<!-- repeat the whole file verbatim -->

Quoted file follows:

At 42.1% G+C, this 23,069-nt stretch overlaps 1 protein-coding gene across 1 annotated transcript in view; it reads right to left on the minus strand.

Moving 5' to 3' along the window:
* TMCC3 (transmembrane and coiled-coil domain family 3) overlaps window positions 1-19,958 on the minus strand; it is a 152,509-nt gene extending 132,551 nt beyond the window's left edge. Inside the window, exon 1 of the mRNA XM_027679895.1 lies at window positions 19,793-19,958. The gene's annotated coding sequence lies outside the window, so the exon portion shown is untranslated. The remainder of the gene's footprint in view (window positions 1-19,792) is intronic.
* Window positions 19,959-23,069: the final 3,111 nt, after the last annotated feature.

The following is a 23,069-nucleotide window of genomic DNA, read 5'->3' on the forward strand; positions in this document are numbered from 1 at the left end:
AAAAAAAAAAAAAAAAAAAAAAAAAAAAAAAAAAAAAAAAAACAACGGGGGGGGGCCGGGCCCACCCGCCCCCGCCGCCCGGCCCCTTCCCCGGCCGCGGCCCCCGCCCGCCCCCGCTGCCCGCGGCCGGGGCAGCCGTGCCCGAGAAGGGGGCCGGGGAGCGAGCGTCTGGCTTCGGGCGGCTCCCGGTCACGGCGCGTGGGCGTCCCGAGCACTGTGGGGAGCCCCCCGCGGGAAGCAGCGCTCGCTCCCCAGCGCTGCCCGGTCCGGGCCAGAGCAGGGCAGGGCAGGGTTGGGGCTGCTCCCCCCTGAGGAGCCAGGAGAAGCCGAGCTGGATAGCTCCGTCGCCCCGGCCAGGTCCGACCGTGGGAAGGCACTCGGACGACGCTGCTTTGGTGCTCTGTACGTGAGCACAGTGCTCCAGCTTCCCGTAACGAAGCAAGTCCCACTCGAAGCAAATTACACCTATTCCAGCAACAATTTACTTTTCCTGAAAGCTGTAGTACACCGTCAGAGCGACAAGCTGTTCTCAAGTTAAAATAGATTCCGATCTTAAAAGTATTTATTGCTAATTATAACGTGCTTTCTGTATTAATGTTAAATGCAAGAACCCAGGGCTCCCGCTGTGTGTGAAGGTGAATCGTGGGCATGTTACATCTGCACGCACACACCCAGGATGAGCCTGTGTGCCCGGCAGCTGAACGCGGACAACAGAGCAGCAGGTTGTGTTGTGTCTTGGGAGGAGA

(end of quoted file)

At 42.1% G+C, this 23,069-nt stretch overlaps 1 protein-coding gene across 1 annotated transcript in view; it reads right to left on the minus strand.

Moving 5' to 3' along the window:
* TMCC3 (transmembrane and coiled-coil domain family 3) overlaps window positions 1-19,958 on the minus strand; it is a 152,509-nt gene extending 132,551 nt beyond the window's left edge. Inside the window, exon 1 of the mRNA XM_027679895.1 lies at window positions 19,793-19,958. The gene's annotated coding sequence lies outside the window, so the exon portion shown is untranslated. The remainder of the gene's footprint in view (window positions 1-19,792) is intronic.
* Window positions 19,959-23,069: the final 3,111 nt, after the last annotated feature.

The following is a 23,069-nucleotide window of genomic DNA, read 5'->3' on the forward strand; positions in this document are numbered from 1 at the left end:
AAAAAAAAAAAAAAAAAAAAAAAAAAAAAAAAAAAAAAAAAACAACGGGGGGGGGCCGGGCCCACCCGCCCCCGCCGCCCGGCCCCTTCCCCGGCCGCGGCCCCCGCCCGCCCCCGCTGCCCGCGGCCGGGGCAGCCGTGCCCGAGAAGGGGGCCGGGGAGCGAGCGTCTGGCTTCGGGCGGCTCCCGGTCACGGCGCGTGGGCGTCCCGAGCACTGTGGGGAGCCCCCCGCGGGAAGCAGCGCTCGCTCCCCAGCGCTGCCCGGTCCGGGCCAGAGCAGGGCAGGGCAGGGTTGGGGCTGCTCCCCCCTGAGGAGCCAGGAGAAGCCGAGCTGGATAGCTCCGTCGCCCCGGCCAGGTCCGACCGTGGGAAGGCACTCGGACGACGCTGCTTTGGTGCTCTGTACGTGAGCACAGTGCTCCAGCTTCCCGTAACGAAGCAAGTCCCACTCGAAGCAAATTACACCTATTCCAGCAACAATTTACTTTTCCTGAAAGCTGTAGTACACCGTCAGAGCGACAAGCTGTTCTCAAGTTAAAATAGATTCCGATCTTAAAAGTATTTATTGCTAATTATAACGTGCTTTCTGTATTAATGTTAAATGCAAGAACCCAGGGCTCCCGCTGTGTGTGAAGGTGAATCGTGGGCATGTTACATCTGCACGCACACACCCAGGATGAGCCTGTGTGCCCGGCAGCTGAACGCGGACAACAGAGCAGCAGGTTGTGTTGTGTCTTGGGAGGAGA